New Turla ComRAT backdoor uses Gmail for Command and Control

Pierluigi Paganini May 26, 2020

Researchers uncovered a new advanced variant of Turla’s ComRAT backdoor that leverages Gmail’s web interface as C2 infrastructure.

Cybersecurity researchers discovered a new version of the ComRAT backdoor, also known as Agent.BTZ, which is a malware that was employed in past campaigns attributed to the Turla APT group.

Earlier versions of Agent.BTZ were used to compromise US military networks in the Middle East in 2008.

The new variant leverages Gmail’s web interface to covertly receive commands and exfiltrate sensitive data.

ComRAT v4 appeared in the threat landscape in 2017 and is still used by threat actors, recently a new variant was used in attacks against two Ministries of Foreign Affairs in Eastern Europe and a national parliament in the Caucasus region.

ComRAT turla 2.png

This new version was developed from scratch and is far more complex than its predecessors. 

The Turla APT group (aka SnakeUroburosWaterbugVenomous Bear and KRYPTON) has been active since at least 2007 targeting diplomatic and government organizations and private businesses in the Middle East, Asia, Europe, North and South America, and former Soviet bloc nations.

The list of previously known victims is long and includes also the Swiss defense firm RUAG, US Department of State, and the US Central Command.

ComRAT is a sophisticated backdoor developed in C++, it could perform many malicious actions on the infected systems, such as executing additional payloads or exfiltrating files.

The backdoor uses a Virtual FAT16 File System formatted in FAT16, it is deployed using existing access methods, including the PowerStallion PowerShell backdoor.

ComRAT leverages the following C2 channels:

  • HTTP: It uses exactly the same protocol as ComRAT v3
  • Email: It uses the Gmail web interface to receive commands and exfiltrate data

The main components of the of the ComRAT v4 are:

  • an orchestrator, which is injected into explorer.exe process and is used to control most of ComRAT functions.
  • a communication module (a DLL), which is injected into the default browser by the orchestrator. It communicates with the orchestrator using a named pipe.
  • a Virtual FAT16 File System, containing the configuration and the logs files.

“The main use of ComRAT is discovering, stealing and exfiltrating confidential documents. In one case, its operators even deployed a .NET executable to interact with the victim’s central MS SQL Server database containing the organization’s documents.” reads the report published by the experts.

To evade detection, ComRAT files, with the exception of the orchestrator DLL and the scheduled task for persistence, are stored in a virtual file system (VFS). The default VFS container file is hardcoded in the orchestrator components that drops the first time it is executed.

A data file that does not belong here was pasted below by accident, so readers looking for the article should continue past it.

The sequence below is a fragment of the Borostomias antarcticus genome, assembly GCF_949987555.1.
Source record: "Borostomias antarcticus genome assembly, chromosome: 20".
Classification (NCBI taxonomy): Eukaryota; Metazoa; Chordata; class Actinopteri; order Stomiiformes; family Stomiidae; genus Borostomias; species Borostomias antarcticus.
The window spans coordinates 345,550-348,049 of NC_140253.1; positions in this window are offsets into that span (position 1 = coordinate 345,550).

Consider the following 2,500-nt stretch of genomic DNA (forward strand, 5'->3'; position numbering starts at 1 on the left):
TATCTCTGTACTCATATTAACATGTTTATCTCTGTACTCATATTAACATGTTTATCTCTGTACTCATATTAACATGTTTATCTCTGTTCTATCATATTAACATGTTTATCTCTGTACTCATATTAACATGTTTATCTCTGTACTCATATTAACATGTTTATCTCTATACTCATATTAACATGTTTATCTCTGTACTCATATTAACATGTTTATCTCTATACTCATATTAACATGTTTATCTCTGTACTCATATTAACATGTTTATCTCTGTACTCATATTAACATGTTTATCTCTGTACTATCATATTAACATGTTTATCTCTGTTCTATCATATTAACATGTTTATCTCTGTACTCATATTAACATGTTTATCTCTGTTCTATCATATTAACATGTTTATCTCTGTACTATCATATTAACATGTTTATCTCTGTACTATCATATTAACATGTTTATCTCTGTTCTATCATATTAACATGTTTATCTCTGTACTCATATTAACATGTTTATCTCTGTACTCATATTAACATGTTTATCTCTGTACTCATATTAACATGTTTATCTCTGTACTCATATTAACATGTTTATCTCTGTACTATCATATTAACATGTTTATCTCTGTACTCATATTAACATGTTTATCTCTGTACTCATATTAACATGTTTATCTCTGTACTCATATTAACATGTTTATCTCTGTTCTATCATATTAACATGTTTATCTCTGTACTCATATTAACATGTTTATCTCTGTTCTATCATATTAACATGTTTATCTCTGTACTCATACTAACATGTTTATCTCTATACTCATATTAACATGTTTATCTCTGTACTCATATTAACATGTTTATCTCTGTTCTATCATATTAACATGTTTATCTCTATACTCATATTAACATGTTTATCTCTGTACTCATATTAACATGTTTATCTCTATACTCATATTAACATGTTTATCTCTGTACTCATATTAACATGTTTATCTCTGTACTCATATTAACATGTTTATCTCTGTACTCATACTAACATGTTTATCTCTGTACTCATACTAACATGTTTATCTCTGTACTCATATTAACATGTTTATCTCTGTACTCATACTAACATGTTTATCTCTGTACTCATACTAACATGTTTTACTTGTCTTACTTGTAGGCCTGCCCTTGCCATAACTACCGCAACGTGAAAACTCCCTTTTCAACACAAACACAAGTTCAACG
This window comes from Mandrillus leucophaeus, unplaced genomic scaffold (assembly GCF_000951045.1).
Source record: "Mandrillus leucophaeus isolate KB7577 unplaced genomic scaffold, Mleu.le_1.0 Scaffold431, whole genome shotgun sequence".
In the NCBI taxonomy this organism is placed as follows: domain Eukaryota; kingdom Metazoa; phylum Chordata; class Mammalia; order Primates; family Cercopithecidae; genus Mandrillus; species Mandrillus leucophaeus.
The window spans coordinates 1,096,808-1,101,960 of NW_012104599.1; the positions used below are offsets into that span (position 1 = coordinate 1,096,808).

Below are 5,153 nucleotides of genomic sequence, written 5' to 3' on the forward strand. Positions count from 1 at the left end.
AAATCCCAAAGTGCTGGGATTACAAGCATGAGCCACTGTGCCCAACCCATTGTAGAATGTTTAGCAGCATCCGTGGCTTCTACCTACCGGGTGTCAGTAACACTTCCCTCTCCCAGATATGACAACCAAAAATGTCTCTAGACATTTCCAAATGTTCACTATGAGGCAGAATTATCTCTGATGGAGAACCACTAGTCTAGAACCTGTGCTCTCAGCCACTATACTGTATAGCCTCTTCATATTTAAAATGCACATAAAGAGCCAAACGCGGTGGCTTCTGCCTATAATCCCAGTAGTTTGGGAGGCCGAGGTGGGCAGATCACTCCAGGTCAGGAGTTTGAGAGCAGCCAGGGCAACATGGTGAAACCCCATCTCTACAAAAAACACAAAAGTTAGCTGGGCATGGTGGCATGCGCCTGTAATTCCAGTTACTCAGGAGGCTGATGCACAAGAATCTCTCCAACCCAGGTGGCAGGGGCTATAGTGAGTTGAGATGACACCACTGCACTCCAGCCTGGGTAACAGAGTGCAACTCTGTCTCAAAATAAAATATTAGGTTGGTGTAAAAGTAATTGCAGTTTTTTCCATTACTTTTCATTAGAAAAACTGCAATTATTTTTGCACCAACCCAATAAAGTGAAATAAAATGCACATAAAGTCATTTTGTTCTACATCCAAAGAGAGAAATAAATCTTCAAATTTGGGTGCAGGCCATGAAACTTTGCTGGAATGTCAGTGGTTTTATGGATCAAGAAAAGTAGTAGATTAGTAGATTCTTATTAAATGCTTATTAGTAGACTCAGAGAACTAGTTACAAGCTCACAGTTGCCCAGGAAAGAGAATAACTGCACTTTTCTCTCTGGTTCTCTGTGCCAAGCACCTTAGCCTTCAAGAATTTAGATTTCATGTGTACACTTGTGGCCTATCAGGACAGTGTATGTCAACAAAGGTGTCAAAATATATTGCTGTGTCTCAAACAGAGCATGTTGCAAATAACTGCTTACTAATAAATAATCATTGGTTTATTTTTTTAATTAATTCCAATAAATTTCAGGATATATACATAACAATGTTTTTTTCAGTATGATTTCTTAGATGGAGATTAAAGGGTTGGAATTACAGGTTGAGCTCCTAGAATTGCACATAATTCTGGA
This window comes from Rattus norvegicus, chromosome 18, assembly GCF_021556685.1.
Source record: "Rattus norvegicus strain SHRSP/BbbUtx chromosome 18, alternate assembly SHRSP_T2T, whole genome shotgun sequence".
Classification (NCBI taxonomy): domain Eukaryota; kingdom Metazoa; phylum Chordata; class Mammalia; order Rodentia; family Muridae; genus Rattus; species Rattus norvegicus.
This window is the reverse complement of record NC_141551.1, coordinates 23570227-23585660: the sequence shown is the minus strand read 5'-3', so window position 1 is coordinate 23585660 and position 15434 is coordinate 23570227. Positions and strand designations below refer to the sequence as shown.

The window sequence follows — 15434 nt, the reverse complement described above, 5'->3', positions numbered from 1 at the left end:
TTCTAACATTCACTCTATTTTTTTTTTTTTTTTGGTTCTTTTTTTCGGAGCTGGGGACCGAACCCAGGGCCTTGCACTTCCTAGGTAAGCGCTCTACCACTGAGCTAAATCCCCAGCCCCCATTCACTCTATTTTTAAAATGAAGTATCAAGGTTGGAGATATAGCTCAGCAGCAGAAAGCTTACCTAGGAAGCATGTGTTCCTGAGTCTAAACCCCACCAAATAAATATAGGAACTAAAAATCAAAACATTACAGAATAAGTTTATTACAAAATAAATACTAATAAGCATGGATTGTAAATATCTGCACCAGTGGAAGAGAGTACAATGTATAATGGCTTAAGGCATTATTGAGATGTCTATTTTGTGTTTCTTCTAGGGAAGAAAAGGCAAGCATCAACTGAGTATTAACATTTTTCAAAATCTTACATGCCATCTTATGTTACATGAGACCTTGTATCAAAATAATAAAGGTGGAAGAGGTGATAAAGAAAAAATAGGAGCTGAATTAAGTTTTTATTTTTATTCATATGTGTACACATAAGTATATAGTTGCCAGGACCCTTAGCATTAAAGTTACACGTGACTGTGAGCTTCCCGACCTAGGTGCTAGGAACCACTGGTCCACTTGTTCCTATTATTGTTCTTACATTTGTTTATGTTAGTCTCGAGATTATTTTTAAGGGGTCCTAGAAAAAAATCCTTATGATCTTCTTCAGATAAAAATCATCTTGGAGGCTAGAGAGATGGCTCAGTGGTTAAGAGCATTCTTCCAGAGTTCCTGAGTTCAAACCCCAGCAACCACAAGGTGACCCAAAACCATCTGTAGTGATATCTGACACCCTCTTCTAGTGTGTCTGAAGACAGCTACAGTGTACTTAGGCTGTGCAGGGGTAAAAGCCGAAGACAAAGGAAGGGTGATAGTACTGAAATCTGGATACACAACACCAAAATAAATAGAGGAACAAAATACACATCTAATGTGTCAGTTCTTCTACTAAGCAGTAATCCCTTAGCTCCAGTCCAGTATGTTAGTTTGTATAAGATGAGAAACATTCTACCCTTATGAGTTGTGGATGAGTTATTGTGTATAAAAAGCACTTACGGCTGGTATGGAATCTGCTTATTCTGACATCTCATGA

The C&C “mail” mode was specific to the Gmail email provider.

The orchestrator reads the email address in /etc/transport/mail/mailboxes/0/command_addr by parsing the inbox HTML page (using Gumbo HTML parser) and the cookies to authenticate on Gmail in /etc/transport/mail/mailboxes/0/cookie.
The cookies have a limited lifetime so they should be updated from each interaction.

The Gmail parser could get the list of emails with subject lines that match those in a “subject.str” file in the VFS.

The comRAT backdoor downloads the attachments (e.g. “document.docx,” “documents.xlsx”) from each email that meets the above criteria, then it deleted the emails to avoid processing them twice.

Despite their extensions, the attachments are not Office documents, but rather encrypted blobs of data that include a specific command to be executed.

The backdoor creates an attachment containing the result of the commands, its name consists of 20 random digits and of the .jpg.bfe so-called double extension.

The analysis of the time of day that commands were sent in a one-month period reveals that the operators are working in the UTC+3 or UTC+4 time zone.

“Version four of ComRAT is a totally revamped malware family released in 2017,” ESET concludes. “Its most interesting features are the Virtual File System in FAT16 format and the ability to use the Gmail web UI to receive commands and exfiltrate data. Thus, it is able to bypass some security controls because it doesn’t rely on any malicious domain.”

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Pierluigi Paganini

(SecurityAffairs – Tesla, hacking)

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